Mobility is a critical issue for physicists. We may need to travel for a conference, to visit collaborators, or even to move abroad to start a new career stage.

Recent political developments such as Brexit and the travel ban in the US have been rightly criticised by researchers around the world for failing to account for how necessary the free movement of people is to science today.

Early-career researchers who can’t obtain travel visas easily are at a heavy career disadvantage. This is why mobility was a core issue of the recent March for Science.

To me, this is also indicative of how toxic our conversations about immigration in general have become. The border patrol officers I dealt with were as kind as they could be to me, but they were tasked with enforcing a system where all immigration is considered negative. Never mind that immigrants are often young, hard-working, and full of ambition.

Never mind that immigrants drive social change, spark innovation, bring new perspectives, and in fact draw less on social safety nets than citizens do (both because of their demographics and often because they aren’t allowed to).

Never mind that in science, many researchers move internationally, often multiple times, and in fact a huge number of Nobel Laureates are immigrants themselves.

The narrative we hear about immigration often seems to have a Schrödinger’s Cat quality to it: immigrants as lazy welfare cheats, who are also stealing our jobs.

We should respect just how much immigrants contribute, scientifically and otherwise, to the countries they have chosen to call home.

I hate that this disrespect starts at a very early stage: the recent story of the Afghan girls’ robotics team who were initially denied entry to the US for a robotics competition is heartbreaking. I was glad to see the decision reversed, as setbacks to girls in science and engineering are plentiful enough already.

I’m an immigrant, a physicist, and a science communicator, and I’m working hard to make the world a better place. Ireland has been welcoming, for me at least, so I’m doing a lot of that work here.

But if other countries want talented young people to come enrich their societies, they should actually make that possible. Otherwise we’ll go somewhere else.

Science shouldn’t stop at the border (Dr Jessamyn Fairfield, Institute of Physics blog)

Thanks Neil Curran

Nat King Coleslaw writes:

So LEAVE.EU calls him an “Irish Diplomat” when, according to Aidan, he’s the “ex Irish Ambassador to Canada and is not currently involved in any govt department, civil service or political group”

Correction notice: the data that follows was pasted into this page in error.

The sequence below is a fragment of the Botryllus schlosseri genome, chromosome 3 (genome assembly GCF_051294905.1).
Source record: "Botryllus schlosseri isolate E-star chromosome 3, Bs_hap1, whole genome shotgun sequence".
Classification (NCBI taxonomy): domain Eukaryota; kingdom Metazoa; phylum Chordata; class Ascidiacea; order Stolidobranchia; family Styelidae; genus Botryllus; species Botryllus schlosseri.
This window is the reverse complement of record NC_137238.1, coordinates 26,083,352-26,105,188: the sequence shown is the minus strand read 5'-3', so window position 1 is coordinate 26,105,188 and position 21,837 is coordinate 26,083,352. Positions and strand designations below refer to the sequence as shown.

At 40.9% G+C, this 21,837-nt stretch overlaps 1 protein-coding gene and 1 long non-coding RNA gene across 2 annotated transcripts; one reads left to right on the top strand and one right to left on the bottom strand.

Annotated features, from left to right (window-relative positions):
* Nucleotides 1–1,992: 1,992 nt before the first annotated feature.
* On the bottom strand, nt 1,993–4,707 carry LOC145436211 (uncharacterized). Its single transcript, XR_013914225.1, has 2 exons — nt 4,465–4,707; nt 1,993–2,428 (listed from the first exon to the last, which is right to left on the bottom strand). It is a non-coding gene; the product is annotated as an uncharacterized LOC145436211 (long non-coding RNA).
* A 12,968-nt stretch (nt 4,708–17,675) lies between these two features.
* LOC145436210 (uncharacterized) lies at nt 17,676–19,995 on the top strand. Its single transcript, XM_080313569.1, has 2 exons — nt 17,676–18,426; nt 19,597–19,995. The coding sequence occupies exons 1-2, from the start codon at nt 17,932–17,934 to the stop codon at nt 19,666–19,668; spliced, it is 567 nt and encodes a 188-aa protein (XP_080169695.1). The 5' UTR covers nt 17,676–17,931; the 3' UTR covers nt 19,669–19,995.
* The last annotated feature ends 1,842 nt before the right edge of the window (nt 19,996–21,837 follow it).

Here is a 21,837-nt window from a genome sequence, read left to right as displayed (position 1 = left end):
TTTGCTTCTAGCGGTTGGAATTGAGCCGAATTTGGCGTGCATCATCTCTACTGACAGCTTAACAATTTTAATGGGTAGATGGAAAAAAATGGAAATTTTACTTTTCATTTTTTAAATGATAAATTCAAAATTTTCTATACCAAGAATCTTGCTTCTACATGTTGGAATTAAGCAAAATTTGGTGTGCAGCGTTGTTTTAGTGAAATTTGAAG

So (as Carol Cadwalladr suggests) who’s bankrolling him to get “Irexit” moving?

Anyone?

Ex-ambassador Roy Bassett on Ireland’s links to UK and EU (BBC)

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No return.

Liam writes:

Northern driver (spotted in Dublin today) fudging the whole nationality thing by having EU instead of GB on the number plate. May not be Brexit-proof…

Anyone?

screen-shot-2016-12-08-at-15-25-47

That low.

A new Structure of Earnings Survey by Eurostat finds:

The proportion of low-wage earners among employees amounted to 17.2% in 2014 in the European Union (EU). This means that they earned two-thirds or less of their national median gross hourly earnings.

The proportion of low-wage earners continued to vary significantly between Member States in 2014. The highest percentages were observed in Latvia (25.5%), Romania (24.4%), Lithuania (24.0%) and Poland (23.6%), followed by Estonia (22.8%), Germany (22.5%), Ireland (21.6%) and the United Kingdom (21.3%). In contrast, less than 10% of employees were low wage earners in Sweden (2.6%), Belgium (3.8%), Finland (5.3%), Denmark (8.6%), France (8.8%) and Italy (9.4%).

Read the report in full here

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From the Health at a Glance: Europe 2016 – State of Health in the EU Cycle report.

EC Rep Ireland tweetz:

Irish teenagers almost at the top of the class for daily consumption of fruit and veg…

Take that, Dr Eva

Yay.

Read the report in full here

Thanks Fact Checker